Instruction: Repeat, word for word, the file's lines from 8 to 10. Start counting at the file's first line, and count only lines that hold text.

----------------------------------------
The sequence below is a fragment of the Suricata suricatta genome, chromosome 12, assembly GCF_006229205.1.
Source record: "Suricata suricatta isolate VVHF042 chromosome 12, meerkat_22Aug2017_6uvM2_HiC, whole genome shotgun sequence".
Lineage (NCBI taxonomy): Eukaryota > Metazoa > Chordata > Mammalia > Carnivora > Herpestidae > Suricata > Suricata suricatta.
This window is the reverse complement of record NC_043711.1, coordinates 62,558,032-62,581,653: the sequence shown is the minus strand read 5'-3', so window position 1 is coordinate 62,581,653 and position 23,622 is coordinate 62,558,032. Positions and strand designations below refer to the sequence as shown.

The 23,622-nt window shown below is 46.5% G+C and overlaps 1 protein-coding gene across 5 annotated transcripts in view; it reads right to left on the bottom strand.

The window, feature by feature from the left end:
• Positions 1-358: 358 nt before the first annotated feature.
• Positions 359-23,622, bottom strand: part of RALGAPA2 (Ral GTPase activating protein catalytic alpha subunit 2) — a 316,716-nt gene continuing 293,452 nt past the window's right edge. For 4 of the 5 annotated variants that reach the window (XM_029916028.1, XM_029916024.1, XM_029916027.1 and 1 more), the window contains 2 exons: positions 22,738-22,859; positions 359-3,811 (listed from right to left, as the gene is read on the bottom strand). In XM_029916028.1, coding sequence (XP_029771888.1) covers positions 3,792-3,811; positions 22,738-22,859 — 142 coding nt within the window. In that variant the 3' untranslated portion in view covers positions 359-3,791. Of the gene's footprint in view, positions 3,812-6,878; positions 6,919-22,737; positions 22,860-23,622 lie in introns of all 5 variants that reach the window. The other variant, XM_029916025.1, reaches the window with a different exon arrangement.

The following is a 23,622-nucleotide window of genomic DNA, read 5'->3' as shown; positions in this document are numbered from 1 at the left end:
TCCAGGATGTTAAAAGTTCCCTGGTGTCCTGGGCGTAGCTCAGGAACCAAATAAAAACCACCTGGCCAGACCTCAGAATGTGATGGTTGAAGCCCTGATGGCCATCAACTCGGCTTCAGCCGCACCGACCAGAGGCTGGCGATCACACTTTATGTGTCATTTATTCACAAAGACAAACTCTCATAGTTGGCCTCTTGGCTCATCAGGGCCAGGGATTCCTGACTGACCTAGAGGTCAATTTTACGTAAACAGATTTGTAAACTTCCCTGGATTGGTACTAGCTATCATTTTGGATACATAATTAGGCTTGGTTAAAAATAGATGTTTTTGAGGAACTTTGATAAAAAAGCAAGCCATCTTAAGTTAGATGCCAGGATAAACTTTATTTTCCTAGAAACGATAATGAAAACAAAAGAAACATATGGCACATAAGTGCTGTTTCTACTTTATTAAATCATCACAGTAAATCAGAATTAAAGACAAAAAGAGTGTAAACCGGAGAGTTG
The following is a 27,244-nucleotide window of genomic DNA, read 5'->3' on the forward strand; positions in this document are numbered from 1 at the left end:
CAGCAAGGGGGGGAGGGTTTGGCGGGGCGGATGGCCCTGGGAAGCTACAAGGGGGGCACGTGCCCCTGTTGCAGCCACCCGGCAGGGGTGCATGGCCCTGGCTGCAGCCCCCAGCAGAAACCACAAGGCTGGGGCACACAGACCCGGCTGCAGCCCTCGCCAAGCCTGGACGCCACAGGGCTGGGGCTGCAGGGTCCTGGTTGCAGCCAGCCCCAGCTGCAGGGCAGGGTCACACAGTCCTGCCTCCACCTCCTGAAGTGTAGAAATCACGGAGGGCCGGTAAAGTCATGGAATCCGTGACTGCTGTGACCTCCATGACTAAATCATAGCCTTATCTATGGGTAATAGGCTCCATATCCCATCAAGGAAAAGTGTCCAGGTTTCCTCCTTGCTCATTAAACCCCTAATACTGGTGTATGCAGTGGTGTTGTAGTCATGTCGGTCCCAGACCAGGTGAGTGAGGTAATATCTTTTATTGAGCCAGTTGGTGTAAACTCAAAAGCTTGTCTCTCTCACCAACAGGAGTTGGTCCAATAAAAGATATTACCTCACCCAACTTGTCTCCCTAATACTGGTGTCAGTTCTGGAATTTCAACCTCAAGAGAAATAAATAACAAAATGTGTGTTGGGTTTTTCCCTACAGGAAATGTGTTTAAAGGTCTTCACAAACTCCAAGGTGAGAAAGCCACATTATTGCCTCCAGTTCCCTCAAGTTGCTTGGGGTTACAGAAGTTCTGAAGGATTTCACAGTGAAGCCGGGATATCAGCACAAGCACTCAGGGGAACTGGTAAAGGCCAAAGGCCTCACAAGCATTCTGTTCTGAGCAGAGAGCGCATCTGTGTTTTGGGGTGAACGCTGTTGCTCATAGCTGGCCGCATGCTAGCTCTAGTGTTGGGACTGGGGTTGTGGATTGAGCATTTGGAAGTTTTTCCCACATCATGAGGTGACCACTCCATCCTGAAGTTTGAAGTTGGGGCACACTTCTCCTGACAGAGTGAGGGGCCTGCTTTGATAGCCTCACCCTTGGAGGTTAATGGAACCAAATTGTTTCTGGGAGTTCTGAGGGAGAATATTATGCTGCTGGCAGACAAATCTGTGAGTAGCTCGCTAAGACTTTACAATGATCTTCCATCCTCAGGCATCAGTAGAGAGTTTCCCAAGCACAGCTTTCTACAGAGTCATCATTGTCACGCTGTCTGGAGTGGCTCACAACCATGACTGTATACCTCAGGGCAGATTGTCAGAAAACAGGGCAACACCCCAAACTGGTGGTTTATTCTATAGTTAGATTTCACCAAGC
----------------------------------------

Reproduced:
• Positions 359-23,622, bottom strand: part of RALGAPA2 (Ral GTPase activating protein catalytic alpha subunit 2) — a 316,716-nt gene continuing 293,452 nt past the window's right edge. For 4 of the 5 annotated variants that reach the window (XM_029916028.1, XM_029916024.1, XM_029916027.1 and 1 more), the window contains 2 exons: positions 22,738-22,859; positions 359-3,811 (listed from right to left, as the gene is read on the bottom strand). In XM_029916028.1, coding sequence (XP_029771888.1) covers positions 3,792-3,811; positions 22,738-22,859 — 142 coding nt within the window. In that variant the 3' untranslated portion in view covers positions 359-3,791. Of the gene's footprint in view, positions 3,812-6,878; positions 6,919-22,737; positions 22,860-23,622 lie in introns of all 5 variants that reach the window. The other variant, XM_029916025.1, reaches the window with a different exon arrangement.

The following is a 23,622-nucleotide window of genomic DNA, read 5'->3' as shown; positions in this document are numbered from 1 at the left end:
TCCAGGATGTTAAAAGTTCCCTGGTGTCCTGGGCGTAGCTCAGGAACCAAATAAAAACCACCTGGCCAGACCTCAGAATGTGATGGTTGAAGCCCTGATGGCCATCAACTCGGCTTCAGCCGCACCGACCAGAGGCTGGCGATCACACTTTATGTGTCATTTATTCACAAAGACAAACTCTCATAGTTGGCCTCTTGGCTCATCAGGGCCAGGGATTCCTGACTGACCTAGAGGTCAATTTTACGTAAACAGATTTGTAAACTTCCCTGGATTGGTACTAGCTATCATTTTGGATACATAATTAGGCTTGGTTAAAAATAGATGTTTTTGAGGAACTTTGATAAAAAAGCAAGCCATCTTAAGTTAGATGCCAGGATAAACTTTATTTTCCTAGAAACGATAATGAAAACAAAAGAAACATATGGCACATAAGTGCTGTTTCTACTTTATTAAATCATCACAGTAAATCAGAATTAAAGACAAAAAGAGTGTAAACCGGAGAGTTG